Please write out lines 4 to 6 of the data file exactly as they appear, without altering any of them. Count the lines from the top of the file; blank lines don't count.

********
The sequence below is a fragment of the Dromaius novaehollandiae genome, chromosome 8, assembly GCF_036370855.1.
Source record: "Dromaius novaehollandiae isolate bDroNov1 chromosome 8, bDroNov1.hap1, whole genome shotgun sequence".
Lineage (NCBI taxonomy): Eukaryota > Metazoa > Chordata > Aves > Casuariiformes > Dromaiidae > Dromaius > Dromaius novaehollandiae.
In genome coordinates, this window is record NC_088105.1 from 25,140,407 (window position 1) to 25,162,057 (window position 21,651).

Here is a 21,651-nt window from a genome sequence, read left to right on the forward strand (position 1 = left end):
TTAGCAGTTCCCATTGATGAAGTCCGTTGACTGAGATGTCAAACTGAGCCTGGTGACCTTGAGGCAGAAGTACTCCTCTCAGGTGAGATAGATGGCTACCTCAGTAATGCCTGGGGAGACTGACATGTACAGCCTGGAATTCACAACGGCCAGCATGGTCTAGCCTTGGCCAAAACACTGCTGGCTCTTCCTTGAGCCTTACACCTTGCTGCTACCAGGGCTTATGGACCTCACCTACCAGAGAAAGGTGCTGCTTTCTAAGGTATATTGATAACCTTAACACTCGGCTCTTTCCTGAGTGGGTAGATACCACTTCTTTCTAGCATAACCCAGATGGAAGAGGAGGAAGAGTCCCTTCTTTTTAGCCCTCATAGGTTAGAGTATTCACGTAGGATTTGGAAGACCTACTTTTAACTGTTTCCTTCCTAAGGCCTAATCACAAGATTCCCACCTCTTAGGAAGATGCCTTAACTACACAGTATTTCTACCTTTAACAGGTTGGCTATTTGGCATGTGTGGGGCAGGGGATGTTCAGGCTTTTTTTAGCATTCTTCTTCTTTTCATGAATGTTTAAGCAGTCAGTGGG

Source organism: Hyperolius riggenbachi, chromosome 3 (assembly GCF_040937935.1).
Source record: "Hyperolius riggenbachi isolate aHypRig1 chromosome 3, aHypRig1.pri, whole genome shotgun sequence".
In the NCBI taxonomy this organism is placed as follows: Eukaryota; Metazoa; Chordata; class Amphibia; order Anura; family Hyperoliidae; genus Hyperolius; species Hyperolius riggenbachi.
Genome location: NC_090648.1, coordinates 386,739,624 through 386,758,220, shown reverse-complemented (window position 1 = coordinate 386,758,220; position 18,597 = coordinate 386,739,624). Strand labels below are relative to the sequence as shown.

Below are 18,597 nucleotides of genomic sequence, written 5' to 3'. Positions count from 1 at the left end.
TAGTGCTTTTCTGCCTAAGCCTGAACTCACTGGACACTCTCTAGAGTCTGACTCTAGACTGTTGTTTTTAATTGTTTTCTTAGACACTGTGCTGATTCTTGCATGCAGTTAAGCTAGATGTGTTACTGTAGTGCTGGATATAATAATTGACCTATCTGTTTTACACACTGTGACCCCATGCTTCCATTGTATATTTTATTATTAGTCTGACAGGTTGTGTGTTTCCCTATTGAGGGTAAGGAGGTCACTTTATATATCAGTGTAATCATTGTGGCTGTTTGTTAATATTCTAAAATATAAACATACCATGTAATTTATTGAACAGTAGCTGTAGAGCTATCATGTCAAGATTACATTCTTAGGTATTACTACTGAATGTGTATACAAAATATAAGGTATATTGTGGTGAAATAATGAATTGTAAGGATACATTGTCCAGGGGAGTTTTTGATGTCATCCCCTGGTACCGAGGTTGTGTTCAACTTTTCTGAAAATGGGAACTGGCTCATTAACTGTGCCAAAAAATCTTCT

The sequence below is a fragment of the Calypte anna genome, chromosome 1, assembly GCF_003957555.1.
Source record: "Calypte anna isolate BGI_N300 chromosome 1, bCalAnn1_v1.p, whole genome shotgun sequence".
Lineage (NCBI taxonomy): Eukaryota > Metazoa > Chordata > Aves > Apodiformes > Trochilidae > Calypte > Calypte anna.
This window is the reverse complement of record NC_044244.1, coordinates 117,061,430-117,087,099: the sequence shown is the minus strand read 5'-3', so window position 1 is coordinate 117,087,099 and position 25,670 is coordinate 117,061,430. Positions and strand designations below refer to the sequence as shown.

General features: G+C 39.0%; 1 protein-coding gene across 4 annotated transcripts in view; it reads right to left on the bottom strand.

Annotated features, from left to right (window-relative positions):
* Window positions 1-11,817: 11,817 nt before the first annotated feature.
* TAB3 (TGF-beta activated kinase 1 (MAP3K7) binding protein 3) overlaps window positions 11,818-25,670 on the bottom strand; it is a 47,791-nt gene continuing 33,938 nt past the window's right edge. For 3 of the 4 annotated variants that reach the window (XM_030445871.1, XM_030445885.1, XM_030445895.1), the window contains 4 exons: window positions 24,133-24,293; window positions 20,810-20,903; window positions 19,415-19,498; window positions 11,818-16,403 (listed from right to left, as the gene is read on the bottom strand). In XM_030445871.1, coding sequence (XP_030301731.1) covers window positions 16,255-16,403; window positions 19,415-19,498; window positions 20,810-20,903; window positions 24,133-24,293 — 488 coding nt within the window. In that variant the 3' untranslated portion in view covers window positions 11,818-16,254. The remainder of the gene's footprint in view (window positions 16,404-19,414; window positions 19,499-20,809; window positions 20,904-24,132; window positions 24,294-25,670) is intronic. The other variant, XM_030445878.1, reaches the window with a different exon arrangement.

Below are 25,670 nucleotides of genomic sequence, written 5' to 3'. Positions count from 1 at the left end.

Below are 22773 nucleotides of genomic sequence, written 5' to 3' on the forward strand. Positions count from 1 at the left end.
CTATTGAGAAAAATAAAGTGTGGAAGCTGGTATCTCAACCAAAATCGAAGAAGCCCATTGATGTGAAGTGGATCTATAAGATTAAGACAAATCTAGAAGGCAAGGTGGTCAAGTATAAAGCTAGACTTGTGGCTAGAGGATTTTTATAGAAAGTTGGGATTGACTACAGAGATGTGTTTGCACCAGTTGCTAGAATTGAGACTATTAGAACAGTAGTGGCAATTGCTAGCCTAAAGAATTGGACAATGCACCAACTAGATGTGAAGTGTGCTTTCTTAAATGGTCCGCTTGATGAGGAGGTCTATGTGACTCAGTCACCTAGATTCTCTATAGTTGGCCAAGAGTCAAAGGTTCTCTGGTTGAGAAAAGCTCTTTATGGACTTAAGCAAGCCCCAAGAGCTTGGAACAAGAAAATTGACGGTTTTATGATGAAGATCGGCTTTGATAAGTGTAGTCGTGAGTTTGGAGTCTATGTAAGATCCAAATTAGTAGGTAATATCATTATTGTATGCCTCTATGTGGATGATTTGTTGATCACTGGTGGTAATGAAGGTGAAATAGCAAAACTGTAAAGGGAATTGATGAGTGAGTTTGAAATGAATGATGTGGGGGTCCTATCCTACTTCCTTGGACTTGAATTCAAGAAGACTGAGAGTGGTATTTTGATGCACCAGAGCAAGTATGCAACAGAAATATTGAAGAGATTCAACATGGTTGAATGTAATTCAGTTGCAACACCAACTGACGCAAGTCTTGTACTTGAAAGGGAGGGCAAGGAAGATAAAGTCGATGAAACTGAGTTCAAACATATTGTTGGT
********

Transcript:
In genome coordinates, this window is record NC_088105.1 from 25,140,407 (window position 1) to 25,162,057 (window position 21,651).

Here is a 21,651-nt window from a genome sequence, read left to right on the forward strand (position 1 = left end):
TTAGCAGTTCCCATTGATGAAGTCCGTTGACTGAGATGTCAAACTGAGCCTGGTGACCTTGAGGCAGAAGTACTCCTCTCAGGTGAGATAGATGGCTACCTCAGTAATGCCTGGGGAGACTGACATGTACAGCCTGGAATTCACAACGGCCAGCATGGTCTAGCCTTGGCCAAAACACTGCTGGCTCTTCCTTGAGCCTTACACCTTGCTGCTACCAGGGCTTATGGACCTCACCTACCAGAGAAAGGTGCTGCTTTCTAAGGTATATTGATAACCTTAACACTCGGCTCTTTCCTGAGTGGGTAGATACCACTTCTTTCTAGCATAACCCAGATGGAAGAGGAGGAAGAGTCCCTTCTTTTTAGCCCTCATAGGTTAGAGTATTCACGTAGGATTTGGAAGACCTACTTTTAACTGTTTCCTTCCTAAGGCCTAATCACAAGATTCCCACCTCTTAGGAAGATGCCTTAACTACACAGTATTTCTACCTTTAACAGGTTGGCTATTTGGCATGTGTGGGGCAGGGGATGTTCAGGCTTTTTTTAGCATTCTTCTTCTTTTCATGAATGTTTAAGCAGTCAGTGGG